Thursday, January 19, 2012

Tales of Travel

Blogspot decided to show up on my computer in Swedish, and honestly, it wasn't as surprising as it should have been. It's all part of my slow acclimation to a culture where--surprise!--everything isn't in English.

All right.  Let me start at the beginning...or better yet, the middle.  While waiting six hours for my plane to Copenhagen, I finished a book and ate an entire bag of chocolate-covered pretzels.  Then the flight happened.  I had an entire row to myself, which meant I could stretch across it.  Thank you, God!  (For those of you that haven't seen me, I'm 5'11 in flats.  Finding jeans is one of the banes of my existence.)  Even though it was so late (ten o'clock at night), the flight attendants served dinner and drinks.  I passed on the food, but did have some white wine while I watched part The Holiday.  I'm not sure if I should have felt sophisticated or sadly single.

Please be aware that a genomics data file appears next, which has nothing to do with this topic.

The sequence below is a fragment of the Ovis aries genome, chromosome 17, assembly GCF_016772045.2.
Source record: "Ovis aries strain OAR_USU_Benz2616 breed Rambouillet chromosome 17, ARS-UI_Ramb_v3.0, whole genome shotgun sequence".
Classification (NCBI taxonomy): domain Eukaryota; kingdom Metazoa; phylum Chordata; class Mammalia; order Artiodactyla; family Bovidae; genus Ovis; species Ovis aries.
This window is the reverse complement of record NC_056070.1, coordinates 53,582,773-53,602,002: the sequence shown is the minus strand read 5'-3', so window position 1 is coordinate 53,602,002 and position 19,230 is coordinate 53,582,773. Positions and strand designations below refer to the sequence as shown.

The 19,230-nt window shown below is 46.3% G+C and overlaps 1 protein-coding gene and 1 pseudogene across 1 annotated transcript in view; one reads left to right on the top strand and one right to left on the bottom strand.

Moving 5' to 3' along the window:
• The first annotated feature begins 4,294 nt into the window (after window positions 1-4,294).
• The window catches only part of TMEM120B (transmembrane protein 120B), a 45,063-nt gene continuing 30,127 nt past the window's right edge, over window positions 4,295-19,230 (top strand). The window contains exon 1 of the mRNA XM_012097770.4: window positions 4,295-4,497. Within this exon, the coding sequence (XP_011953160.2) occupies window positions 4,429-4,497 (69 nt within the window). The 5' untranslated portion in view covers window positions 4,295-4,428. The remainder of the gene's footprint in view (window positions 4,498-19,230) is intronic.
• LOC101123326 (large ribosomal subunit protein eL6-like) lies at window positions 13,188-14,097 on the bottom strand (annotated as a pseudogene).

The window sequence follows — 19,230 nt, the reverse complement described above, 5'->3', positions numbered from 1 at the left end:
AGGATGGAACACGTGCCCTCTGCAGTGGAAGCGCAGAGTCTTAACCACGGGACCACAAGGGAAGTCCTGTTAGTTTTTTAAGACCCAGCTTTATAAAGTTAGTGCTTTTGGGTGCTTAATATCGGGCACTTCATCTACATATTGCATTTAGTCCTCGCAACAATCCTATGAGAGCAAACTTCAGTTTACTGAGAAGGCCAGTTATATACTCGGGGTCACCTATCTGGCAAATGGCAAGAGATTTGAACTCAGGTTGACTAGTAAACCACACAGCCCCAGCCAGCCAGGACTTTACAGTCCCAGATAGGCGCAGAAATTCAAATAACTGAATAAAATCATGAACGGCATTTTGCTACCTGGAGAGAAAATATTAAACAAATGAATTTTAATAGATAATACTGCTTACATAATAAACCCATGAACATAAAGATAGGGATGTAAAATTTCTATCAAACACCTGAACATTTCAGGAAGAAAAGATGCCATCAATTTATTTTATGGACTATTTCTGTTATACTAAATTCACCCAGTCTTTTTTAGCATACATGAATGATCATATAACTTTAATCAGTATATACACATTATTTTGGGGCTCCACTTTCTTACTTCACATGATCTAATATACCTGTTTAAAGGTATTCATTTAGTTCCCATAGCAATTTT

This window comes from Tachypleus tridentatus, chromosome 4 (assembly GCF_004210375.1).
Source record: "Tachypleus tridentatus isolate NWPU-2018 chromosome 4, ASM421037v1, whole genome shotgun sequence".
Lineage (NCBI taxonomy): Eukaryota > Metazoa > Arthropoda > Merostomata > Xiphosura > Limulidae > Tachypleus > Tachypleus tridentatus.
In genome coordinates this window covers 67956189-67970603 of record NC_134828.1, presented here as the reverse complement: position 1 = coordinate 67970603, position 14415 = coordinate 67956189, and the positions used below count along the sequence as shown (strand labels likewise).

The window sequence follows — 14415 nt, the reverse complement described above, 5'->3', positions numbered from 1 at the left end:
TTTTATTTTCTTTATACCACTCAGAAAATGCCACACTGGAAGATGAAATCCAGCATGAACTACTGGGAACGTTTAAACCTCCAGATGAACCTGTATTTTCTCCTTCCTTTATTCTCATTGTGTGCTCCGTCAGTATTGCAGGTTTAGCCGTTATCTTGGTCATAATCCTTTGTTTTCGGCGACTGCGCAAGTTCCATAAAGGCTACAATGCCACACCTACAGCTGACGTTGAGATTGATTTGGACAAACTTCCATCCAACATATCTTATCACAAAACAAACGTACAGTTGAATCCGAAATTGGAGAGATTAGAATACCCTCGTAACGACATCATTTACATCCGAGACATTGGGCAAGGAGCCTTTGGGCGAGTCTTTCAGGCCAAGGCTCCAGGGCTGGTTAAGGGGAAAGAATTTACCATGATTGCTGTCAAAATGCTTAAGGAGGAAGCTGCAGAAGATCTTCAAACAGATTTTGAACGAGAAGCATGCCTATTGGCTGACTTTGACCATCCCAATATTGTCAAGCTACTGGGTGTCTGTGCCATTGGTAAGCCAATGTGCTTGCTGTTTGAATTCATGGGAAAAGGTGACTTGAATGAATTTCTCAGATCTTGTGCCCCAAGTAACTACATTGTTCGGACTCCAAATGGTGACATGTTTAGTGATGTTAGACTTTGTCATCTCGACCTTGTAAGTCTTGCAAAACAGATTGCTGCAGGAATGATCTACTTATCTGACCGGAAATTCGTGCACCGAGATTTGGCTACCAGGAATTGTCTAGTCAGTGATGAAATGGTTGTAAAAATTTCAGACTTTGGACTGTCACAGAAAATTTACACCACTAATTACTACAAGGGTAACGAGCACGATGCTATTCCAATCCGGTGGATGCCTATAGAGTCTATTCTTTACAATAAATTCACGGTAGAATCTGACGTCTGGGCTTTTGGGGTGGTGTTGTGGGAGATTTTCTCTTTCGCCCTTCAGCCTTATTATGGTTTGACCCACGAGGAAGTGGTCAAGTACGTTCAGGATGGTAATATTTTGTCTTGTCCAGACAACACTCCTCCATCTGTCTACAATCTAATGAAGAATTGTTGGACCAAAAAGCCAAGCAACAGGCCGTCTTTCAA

Sleeping on a plane is an experience not unlike sleeping on a charter bus.  It's not really possible to do comfortably.  There was a period of time where I was out, but it could have been anywhere from forty-five minutes to four hours. The best part of the flight was the screen that showed where our plane was in relation to the earth.  We crossed over Canada to Iceland, then across Scotland to Denmark.  I refrained from taking pictures of Copenhagen during the landing, because I didn't want to be that tourist-y.  (Don't worry, though--I've more than made up for it within the past day.)

I had a minor freak-out at the airport because I thought my suitcase had gotten lost.  Then I recognized other people from Chicago that were waiting around for their bags, and I relaxed a teensy bit.  Still, one of the most elated feelings I've ever experienced was seeing Elton glide down the conveyor belt.